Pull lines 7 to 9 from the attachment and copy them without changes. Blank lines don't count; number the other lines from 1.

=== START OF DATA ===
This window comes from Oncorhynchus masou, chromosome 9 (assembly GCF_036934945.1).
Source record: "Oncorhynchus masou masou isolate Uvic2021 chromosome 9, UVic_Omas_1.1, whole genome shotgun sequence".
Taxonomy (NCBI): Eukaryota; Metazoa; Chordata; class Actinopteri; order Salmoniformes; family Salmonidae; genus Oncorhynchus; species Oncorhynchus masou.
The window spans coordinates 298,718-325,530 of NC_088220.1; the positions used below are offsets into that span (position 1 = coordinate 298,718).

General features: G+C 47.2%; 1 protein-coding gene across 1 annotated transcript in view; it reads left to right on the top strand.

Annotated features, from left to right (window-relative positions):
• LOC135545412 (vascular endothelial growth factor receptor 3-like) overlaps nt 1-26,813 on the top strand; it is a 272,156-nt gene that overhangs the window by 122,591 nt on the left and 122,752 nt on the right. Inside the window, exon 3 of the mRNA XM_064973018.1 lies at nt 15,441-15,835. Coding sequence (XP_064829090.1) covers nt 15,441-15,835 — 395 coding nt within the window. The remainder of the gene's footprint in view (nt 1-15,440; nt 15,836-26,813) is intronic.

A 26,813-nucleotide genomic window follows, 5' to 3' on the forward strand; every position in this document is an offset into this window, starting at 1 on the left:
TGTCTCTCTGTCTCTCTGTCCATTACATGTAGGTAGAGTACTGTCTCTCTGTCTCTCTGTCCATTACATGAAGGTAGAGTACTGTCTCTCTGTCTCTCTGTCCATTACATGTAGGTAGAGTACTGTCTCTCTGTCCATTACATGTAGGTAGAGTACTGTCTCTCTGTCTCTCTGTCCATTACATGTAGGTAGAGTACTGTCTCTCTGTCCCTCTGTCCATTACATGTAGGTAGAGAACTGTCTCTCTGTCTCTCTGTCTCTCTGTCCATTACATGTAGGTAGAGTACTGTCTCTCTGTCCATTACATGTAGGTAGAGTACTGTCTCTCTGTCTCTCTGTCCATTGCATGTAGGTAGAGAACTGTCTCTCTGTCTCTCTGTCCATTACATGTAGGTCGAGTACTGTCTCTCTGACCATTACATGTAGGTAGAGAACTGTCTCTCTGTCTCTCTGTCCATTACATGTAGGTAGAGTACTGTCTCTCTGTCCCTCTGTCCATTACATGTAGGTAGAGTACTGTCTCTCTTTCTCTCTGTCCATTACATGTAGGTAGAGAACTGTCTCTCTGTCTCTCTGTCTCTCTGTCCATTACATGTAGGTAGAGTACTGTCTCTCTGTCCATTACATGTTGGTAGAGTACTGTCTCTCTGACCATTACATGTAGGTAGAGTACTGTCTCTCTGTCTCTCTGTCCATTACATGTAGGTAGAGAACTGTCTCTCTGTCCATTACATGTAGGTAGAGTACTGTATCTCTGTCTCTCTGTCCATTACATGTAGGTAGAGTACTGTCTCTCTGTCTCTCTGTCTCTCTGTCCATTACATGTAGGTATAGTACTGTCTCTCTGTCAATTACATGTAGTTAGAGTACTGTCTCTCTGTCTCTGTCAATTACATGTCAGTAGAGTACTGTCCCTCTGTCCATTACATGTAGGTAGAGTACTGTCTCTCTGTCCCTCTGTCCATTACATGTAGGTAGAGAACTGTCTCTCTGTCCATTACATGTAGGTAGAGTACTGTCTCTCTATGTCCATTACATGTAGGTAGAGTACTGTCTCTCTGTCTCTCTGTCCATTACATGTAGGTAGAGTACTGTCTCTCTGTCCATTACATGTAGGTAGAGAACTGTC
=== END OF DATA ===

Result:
• LOC135545412 (vascular endothelial growth factor receptor 3-like) overlaps nt 1-26,813 on the top strand; it is a 272,156-nt gene that overhangs the window by 122,591 nt on the left and 122,752 nt on the right. Inside the window, exon 3 of the mRNA XM_064973018.1 lies at nt 15,441-15,835. Coding sequence (XP_064829090.1) covers nt 15,441-15,835 — 395 coding nt within the window. The remainder of the gene's footprint in view (nt 1-15,440; nt 15,836-26,813) is intronic.

A 26,813-nucleotide genomic window follows, 5' to 3' on the forward strand; every position in this document is an offset into this window, starting at 1 on the left:
TGTCTCTCTGTCTCTCTGTCCATTACATGTAGGTAGAGTACTGTCTCTCTGTCTCTCTGTCCATTACATGAAGGTAGAGTACTGTCTCTCTGTCTCTCTGTCCATTACATGTAGGTAGAGTACTGTCTCTCTGTCCATTACATGTAGGTAGAGTACTGTCTCTCTGTCTCTCTGTCCATTACATGTAGGTAGAGTACTGTCTCTCTGTCCCTCTGTCCATTACATGTAGGTAGAGAACTGTCTCTCTGTCTCTCTGTCTCTCTGTCCATTACATGTAGGTAGAGTACTGTCTCTCTGTCCATTACATGTAGGTAGAGTACTGTCTCTCTGTCTCTCTGTCCATTGCATGTAGGTAGAGAACTGTCTCTCTGTCTCTCTGTCCATTACATGTAGGTCGAGTACTGTCTCTCTGACCATTACATGTAGGTAGAGAACTGTCTCTCTGTCTCTCTGTCCATTACATGTAGGTAGAGTACTGTCTCTCTGTCCCTCTGTCCATTACATGTAGGTAGAGTACTGTCTCTCTTTCTCTCTGTCCATTACATGTAGGTAGAGAACTGTCTCTCTGTCTCTCTGTCTCTCTGTCCATTACATGTAGGTAGAGTACTGTCTCTCTGTCCATTACATGTTGGTAGAGTACTGTCTCTCTGACCATTACATGTAGGTAGAGTACTGTCTCTCTGTCTCTCTGTCCATTACATGTAGGTAGAGAACTGTCTCTCTGTCCATTACATGTAGGTAGAGTACTGTATCTCTGTCTCTCTGTCCATTACATGTAGGTAGAGTACTGTCTCTCTGTCTCTCTGTCTCTCTGTCCATTACATGTAGGTATAGTACTGTCTCTCTGTCAATTACATGTAGTTAGAGTACTGTCTCTCTGTCTCTGTCAATTACATGTCAGTAGAGTACTGTCCCTCTGTCCATTACATGTAGGTAGAGTACTGTCTCTCTGTCCCTCTGTCCATTACATGTAGGTAGAGAACTGTCTCTCTGTCCATTACATGTAGGTAGAGTACTGTCTCTCTATGTCCATTACATGTAGGTAGAGTACTGTCTCTCTGTCTCTCTGTCCATTACATGTAGGTAGAGTACTGTCTCTCTGTCCATTACATGTAGGTAGAGAACTGTC